The National Aquarium's two beluga whales arrived at Sea World in San Antonio yesterday, joining the world's largest captive population of the species.
Kia and Sikku arrived by plane about 10 a.m. EST at Kelly Air Base, 12 miles from Sea World, said its curator, Glenn Young. The animals, which were monitored en route by veterinarians, were not showing any problems, he said.
"Everything went according to plan. There's been nothing unusual," Mr. Young said.
The whales were placed in acclimation tanks apart from 10 other beluga already at Sea World. They will stay in the tanks for an undetermined number of days, then join the other whales in the display tank.
At 1:30 a.m. yesterday, the whales were loaded into watertight boxes at the National Aquarium and were trucked to Baltimore-Washington International Airport. About 6 a.m., they were put aboard a Southern Air Transport flight.
"We'll be accused of being clandestine for doing it in the middle of the night, but it really is the best time for them," said Chris Andrews, the aquarium's animal director.
Kia and Sikku were silent and appeared calm as they waited in their boxes to be trucked to BWI. The loading process, using a crane to hoist the half-ton mammals from their tank, took 35 minutes.
"I didn't hear them make a sound," said Mr. Andrews, who said the animals' monitored respiration did not show any signs of distress.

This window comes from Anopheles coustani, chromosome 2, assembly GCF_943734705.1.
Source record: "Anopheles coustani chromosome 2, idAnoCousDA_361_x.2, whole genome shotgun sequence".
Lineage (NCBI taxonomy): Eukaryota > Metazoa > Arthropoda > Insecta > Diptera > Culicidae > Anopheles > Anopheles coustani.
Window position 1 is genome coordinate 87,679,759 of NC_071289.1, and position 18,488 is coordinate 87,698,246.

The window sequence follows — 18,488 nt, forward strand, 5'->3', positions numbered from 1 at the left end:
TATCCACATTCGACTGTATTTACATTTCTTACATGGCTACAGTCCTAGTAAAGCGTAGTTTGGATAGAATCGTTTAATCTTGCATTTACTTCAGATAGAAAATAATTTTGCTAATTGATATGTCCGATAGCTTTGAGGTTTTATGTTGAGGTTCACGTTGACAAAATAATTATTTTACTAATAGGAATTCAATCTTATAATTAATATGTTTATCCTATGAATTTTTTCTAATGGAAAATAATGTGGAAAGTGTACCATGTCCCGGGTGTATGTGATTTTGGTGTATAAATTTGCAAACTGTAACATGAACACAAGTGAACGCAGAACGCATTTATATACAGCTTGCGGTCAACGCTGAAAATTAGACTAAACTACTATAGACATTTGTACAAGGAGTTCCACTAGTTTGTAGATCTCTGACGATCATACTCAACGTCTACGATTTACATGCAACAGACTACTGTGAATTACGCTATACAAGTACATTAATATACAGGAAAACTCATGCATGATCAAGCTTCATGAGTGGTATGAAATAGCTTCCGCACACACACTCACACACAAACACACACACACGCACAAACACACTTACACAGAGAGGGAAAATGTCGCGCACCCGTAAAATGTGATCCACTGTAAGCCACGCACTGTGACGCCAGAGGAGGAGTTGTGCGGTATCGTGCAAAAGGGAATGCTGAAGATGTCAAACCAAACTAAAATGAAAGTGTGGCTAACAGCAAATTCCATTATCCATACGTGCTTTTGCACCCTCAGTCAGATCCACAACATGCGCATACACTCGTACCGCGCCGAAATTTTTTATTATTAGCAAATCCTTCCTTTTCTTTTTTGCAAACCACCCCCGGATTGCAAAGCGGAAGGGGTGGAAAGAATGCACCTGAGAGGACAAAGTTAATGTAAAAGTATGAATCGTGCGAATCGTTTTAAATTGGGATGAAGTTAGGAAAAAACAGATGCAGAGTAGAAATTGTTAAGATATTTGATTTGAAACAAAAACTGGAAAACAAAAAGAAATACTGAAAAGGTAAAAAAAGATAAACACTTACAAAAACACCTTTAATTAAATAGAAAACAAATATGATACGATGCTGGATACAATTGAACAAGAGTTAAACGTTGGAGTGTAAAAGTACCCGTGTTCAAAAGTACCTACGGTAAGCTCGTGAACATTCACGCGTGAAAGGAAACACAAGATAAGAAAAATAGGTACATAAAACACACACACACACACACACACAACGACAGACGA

Aquarium officials say the Dec. 23 death of a third beluga, Anore, brought on the movement of Kia and Sikku. Anore apparently was killed by one of the aquarium's six bottlenosed dolphins during a training exercise.
"We didn't want to risk another problem, and we knew we were going to need more space," said aquarium spokesman Vicki Aversa. The aquarium will focus on the raising and training of its dolphins, she said.
Aquarium officials say the movement occurred at night so the water temperature in the shipment tanks would remain stable. Also, less traffic was on the road between the aquarium and BWI, reducing the chances of an accident.
The timing had nothing to do with protesters, Ms. Aversa said.
Animal-rights activists have opposed keeping whales and dolphins in captivity and showing them in performances, saying both do psychological and physical harm to the animals.
A team of Sea World representatives arrived in Baltimore on Monday to assist with the move to the Texas facility, where the whales' new home will be a 2 million-gallon tank shared with the other beluga.
About one-third of the beluga in captivity are at Sea World -- the world's largest captive population.
Kia and Sikku will be on "breeding loan" to Sea World, and the National Aquarium has reserved the rights to any offspring.
But it is unlikely that beluga, which had been part of the city aquarium since 1988, will be returning to Baltimore any time soon, Mr. Andrews said.